To level set however, we have to understand the end goal of social assets. In short, it is to develop, manage, and optimize the company’s brand narrative. As as Debi Kleiman recently pointed out on the Harvard Business Blogs, one of the biggest challenges we have today is the responding effectively to the fragmentation of our brand narrative across a constellation of digital touchpoints:
This means the journey now taken by brands and consumers together is filled with many more twists and turns. It spans the web, social networks and mobile devices, a dazzling array of digital means to access information, make decisions, buy products and then share purchases, opinions and ideas about brands.
Each of these stops along the journey is a point of light in the digital mosaic that creates a brand narrative built on billions of interactions. As we’ve seen, the brand narrative can become something wildly different from the one the CMO envisioned.
A cogent, straightforward, and lightweight social asset strategy will allow you to respond and engage in a way that creates results for your brand narrative in a far more cost effective and agile way. The best methods for doing this are still emerging but they seem to be the following:
Three Ways To Better Manage Social Assets
- Track and manage key social constituencies. Create and maintain a list of your influencers (employees, partner, customer and marketplace), advocates, and online communities that matter to your business. Plenty of tools can help with this now and it’s much easier to do now
- Monitor and inventory social conversations, internally and externally. Remember, social business works best when it’s a full spectrum activity and strategic conversations are now often fragmented across, within, and outside your organization. Some of these will be crises, while others will be important collaborations with the marketplace and your industry. Know them and be able to direct people to them as needed. Metadata on performance, especially of social media marketing campaigns, is also a vital part of social asset management.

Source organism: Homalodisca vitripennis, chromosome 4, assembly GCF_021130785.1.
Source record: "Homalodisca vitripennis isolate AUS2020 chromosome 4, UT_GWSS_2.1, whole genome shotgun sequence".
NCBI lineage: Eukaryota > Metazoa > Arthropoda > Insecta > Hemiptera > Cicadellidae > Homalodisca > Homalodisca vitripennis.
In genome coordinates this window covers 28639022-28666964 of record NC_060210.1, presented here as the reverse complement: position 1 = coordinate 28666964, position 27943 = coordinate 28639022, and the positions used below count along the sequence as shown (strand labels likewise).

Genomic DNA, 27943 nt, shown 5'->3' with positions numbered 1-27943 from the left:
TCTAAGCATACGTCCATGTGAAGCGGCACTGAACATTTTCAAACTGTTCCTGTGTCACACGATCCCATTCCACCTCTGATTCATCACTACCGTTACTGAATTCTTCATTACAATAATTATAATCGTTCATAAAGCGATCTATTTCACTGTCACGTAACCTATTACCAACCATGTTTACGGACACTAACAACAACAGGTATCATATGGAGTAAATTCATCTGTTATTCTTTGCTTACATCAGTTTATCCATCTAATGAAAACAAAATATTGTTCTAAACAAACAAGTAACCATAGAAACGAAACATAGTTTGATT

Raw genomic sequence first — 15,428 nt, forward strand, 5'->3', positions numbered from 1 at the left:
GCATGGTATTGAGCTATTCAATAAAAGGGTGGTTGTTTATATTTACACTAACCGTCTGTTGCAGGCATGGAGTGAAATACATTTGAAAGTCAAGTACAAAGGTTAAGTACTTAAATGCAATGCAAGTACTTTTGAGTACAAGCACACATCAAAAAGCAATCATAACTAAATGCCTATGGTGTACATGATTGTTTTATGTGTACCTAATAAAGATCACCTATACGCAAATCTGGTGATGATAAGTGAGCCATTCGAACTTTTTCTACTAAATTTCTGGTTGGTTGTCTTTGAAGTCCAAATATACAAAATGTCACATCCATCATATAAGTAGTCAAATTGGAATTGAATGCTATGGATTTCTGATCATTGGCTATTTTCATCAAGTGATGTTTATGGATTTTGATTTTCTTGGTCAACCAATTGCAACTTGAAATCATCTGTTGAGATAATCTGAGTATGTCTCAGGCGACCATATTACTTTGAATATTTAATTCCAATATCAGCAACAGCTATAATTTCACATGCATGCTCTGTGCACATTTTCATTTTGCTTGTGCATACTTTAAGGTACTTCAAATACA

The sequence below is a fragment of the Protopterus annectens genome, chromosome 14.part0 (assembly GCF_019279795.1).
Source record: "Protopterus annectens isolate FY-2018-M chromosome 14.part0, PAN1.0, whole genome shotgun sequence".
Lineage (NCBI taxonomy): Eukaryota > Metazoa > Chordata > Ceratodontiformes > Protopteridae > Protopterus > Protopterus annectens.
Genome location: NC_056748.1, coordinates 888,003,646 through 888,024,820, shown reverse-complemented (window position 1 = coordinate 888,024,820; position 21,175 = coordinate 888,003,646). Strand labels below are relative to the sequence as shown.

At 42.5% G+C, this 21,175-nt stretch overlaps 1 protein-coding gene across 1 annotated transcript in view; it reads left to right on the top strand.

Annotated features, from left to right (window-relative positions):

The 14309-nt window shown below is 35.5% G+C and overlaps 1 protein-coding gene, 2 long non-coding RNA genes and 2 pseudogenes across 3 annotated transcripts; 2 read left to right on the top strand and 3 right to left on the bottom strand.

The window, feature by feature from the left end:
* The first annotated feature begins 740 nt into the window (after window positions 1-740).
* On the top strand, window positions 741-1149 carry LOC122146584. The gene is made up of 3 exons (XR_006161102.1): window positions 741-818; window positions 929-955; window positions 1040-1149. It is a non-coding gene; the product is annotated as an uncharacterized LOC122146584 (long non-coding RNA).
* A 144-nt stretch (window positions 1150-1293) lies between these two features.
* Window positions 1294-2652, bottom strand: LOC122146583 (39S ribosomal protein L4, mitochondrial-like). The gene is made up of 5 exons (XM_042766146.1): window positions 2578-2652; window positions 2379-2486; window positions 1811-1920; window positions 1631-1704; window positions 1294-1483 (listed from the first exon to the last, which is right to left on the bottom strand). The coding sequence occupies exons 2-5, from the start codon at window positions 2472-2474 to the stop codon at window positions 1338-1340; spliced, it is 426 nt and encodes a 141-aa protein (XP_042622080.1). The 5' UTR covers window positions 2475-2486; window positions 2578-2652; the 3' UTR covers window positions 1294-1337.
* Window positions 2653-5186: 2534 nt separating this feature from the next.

- Maintain an up-to-date social content directory. Don’t make people painstakingly look across dozens of platforms, social accounts, and/or communities for the right conversation, post, image, video, podcast, or other artifact they need for their work. Provide an easy-to-access directory and search index for them to reference.
So, the last big question is where does social asset management belong? We are starting to see it become a key function of the emerging social media center of excellence. It makes the most sense as a central repository of information on a company’s brand narrative that can support activities across the organizations and with business partners.
As we’ve long seen that knowledge librarians can make social business perform better by making high value information more discoverable and reusable, I look forward to the management of social assets to make the community manager, campaign manager, and social business user in general much more effective and fast-moving in their daily activities.